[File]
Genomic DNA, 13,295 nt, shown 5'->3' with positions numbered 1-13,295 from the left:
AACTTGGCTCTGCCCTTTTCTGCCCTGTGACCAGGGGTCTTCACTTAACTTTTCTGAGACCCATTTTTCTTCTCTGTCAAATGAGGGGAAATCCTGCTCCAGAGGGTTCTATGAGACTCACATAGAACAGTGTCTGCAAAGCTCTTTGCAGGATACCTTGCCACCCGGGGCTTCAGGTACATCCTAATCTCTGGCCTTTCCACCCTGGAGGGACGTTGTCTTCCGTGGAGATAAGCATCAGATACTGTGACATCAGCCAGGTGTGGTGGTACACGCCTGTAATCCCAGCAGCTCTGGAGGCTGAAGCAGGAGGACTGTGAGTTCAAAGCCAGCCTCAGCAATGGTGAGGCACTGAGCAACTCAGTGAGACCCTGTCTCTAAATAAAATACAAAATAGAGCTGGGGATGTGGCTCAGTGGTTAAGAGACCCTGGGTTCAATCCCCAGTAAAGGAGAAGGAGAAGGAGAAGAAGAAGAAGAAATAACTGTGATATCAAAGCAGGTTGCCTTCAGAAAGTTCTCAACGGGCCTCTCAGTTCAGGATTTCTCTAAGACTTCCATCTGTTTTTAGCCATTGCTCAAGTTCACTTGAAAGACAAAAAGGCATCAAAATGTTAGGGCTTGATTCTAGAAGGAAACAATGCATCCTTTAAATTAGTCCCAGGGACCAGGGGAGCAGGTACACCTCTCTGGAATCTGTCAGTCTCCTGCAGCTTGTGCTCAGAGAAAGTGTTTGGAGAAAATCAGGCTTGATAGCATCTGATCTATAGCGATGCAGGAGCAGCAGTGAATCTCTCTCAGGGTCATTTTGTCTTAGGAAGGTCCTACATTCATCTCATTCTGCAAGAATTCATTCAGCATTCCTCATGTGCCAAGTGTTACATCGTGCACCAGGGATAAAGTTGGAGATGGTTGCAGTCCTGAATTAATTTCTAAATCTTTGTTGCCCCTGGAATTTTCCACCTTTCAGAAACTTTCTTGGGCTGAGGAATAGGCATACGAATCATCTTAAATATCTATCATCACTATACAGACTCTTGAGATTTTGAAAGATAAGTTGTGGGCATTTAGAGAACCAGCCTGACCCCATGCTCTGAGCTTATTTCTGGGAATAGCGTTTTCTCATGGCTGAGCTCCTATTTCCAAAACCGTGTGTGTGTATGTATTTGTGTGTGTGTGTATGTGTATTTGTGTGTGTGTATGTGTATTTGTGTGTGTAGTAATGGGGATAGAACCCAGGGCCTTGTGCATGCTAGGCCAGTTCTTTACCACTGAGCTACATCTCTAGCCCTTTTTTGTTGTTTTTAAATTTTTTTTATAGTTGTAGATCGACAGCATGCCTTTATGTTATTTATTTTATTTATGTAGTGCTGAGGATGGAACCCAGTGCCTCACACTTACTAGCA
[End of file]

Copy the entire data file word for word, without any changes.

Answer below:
Genomic DNA, 13,295 nt, shown 5'->3' with positions numbered 1-13,295 from the left:
AACTTGGCTCTGCCCTTTTCTGCCCTGTGACCAGGGGTCTTCACTTAACTTTTCTGAGACCCATTTTTCTTCTCTGTCAAATGAGGGGAAATCCTGCTCCAGAGGGTTCTATGAGACTCACATAGAACAGTGTCTGCAAAGCTCTTTGCAGGATACCTTGCCACCCGGGGCTTCAGGTACATCCTAATCTCTGGCCTTTCCACCCTGGAGGGACGTTGTCTTCCGTGGAGATAAGCATCAGATACTGTGACATCAGCCAGGTGTGGTGGTACACGCCTGTAATCCCAGCAGCTCTGGAGGCTGAAGCAGGAGGACTGTGAGTTCAAAGCCAGCCTCAGCAATGGTGAGGCACTGAGCAACTCAGTGAGACCCTGTCTCTAAATAAAATACAAAATAGAGCTGGGGATGTGGCTCAGTGGTTAAGAGACCCTGGGTTCAATCCCCAGTAAAGGAGAAGGAGAAGGAGAAGAAGAAGAAGAAATAACTGTGATATCAAAGCAGGTTGCCTTCAGAAAGTTCTCAACGGGCCTCTCAGTTCAGGATTTCTCTAAGACTTCCATCTGTTTTTAGCCATTGCTCAAGTTCACTTGAAAGACAAAAAGGCATCAAAATGTTAGGGCTTGATTCTAGAAGGAAACAATGCATCCTTTAAATTAGTCCCAGGGACCAGGGGAGCAGGTACACCTCTCTGGAATCTGTCAGTCTCCTGCAGCTTGTGCTCAGAGAAAGTGTTTGGAGAAAATCAGGCTTGATAGCATCTGATCTATAGCGATGCAGGAGCAGCAGTGAATCTCTCTCAGGGTCATTTTGTCTTAGGAAGGTCCTACATTCATCTCATTCTGCAAGAATTCATTCAGCATTCCTCATGTGCCAAGTGTTACATCGTGCACCAGGGATAAAGTTGGAGATGGTTGCAGTCCTGAATTAATTTCTAAATCTTTGTTGCCCCTGGAATTTTCCACCTTTCAGAAACTTTCTTGGGCTGAGGAATAGGCATACGAATCATCTTAAATATCTATCATCACTATACAGACTCTTGAGATTTTGAAAGATAAGTTGTGGGCATTTAGAGAACCAGCCTGACCCCATGCTCTGAGCTTATTTCTGGGAATAGCGTTTTCTCATGGCTGAGCTCCTATTTCCAAAACCGTGTGTGTGTATGTATTTGTGTGTGTGTGTATGTGTATTTGTGTGTGTGTATGTGTATTTGTGTGTGTAGTAATGGGGATAGAACCCAGGGCCTTGTGCATGCTAGGCCAGTTCTTTACCACTGAGCTACATCTCTAGCCCTTTTTTGTTGTTTTTAAATTTTTTTTATAGTTGTAGATCGACAGCATGCCTTTATGTTATTTATTTTATTTATGTAGTGCTGAGGATGGAACCCAGTGCCTCACACTTACTAGCA